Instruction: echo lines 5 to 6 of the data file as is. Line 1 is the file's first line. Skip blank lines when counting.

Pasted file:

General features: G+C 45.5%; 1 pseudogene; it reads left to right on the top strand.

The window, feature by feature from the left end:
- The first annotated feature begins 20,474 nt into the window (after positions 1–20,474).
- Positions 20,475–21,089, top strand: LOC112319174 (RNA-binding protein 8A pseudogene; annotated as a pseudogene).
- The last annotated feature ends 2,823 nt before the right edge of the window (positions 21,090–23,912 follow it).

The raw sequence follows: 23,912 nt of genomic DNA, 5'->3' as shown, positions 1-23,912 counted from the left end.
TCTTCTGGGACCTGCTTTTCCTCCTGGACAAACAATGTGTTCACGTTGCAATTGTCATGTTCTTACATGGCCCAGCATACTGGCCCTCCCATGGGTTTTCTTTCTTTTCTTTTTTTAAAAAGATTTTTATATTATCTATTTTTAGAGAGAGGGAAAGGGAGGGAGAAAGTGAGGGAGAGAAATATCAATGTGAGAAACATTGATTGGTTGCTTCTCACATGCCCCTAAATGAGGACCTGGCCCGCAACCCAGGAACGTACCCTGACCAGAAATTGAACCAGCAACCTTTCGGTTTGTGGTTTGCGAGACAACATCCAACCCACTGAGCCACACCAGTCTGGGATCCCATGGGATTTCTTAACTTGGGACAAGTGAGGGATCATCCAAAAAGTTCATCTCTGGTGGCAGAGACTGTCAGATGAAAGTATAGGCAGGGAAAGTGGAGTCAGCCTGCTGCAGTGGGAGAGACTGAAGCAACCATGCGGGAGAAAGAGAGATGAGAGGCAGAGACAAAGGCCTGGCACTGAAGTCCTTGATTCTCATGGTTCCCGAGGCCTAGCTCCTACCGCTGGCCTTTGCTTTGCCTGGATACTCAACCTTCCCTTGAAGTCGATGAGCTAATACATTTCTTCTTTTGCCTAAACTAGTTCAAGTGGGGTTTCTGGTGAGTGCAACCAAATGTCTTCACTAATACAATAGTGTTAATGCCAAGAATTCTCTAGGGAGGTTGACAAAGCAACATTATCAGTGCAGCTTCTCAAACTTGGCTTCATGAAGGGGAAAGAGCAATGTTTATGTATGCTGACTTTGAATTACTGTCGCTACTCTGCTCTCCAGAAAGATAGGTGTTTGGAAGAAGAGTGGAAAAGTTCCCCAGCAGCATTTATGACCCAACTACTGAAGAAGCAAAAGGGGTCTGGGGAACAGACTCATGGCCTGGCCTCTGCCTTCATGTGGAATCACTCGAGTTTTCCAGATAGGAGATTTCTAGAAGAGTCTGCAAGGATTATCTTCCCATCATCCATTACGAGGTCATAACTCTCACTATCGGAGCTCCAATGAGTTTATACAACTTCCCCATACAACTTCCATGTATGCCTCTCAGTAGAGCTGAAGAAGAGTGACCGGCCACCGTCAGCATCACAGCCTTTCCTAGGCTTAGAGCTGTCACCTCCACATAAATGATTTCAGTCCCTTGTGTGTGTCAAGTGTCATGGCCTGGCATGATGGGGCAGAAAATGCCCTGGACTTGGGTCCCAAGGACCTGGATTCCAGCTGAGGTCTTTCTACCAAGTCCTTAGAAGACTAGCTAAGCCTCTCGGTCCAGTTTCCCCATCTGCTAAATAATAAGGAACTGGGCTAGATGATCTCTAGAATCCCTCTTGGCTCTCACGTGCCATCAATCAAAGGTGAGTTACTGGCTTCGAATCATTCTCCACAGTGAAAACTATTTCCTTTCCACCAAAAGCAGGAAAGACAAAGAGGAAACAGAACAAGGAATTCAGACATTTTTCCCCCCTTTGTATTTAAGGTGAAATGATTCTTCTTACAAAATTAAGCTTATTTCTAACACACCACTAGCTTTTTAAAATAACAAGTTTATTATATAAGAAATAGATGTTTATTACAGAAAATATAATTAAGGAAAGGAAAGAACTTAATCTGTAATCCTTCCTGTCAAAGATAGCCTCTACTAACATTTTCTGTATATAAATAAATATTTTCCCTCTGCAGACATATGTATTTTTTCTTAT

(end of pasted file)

- The last annotated feature ends 2,823 nt before the right edge of the window (positions 21,090–23,912 follow it).

The raw sequence follows: 23,912 nt of genomic DNA, 5'->3' as shown, positions 1-23,912 counted from the left end.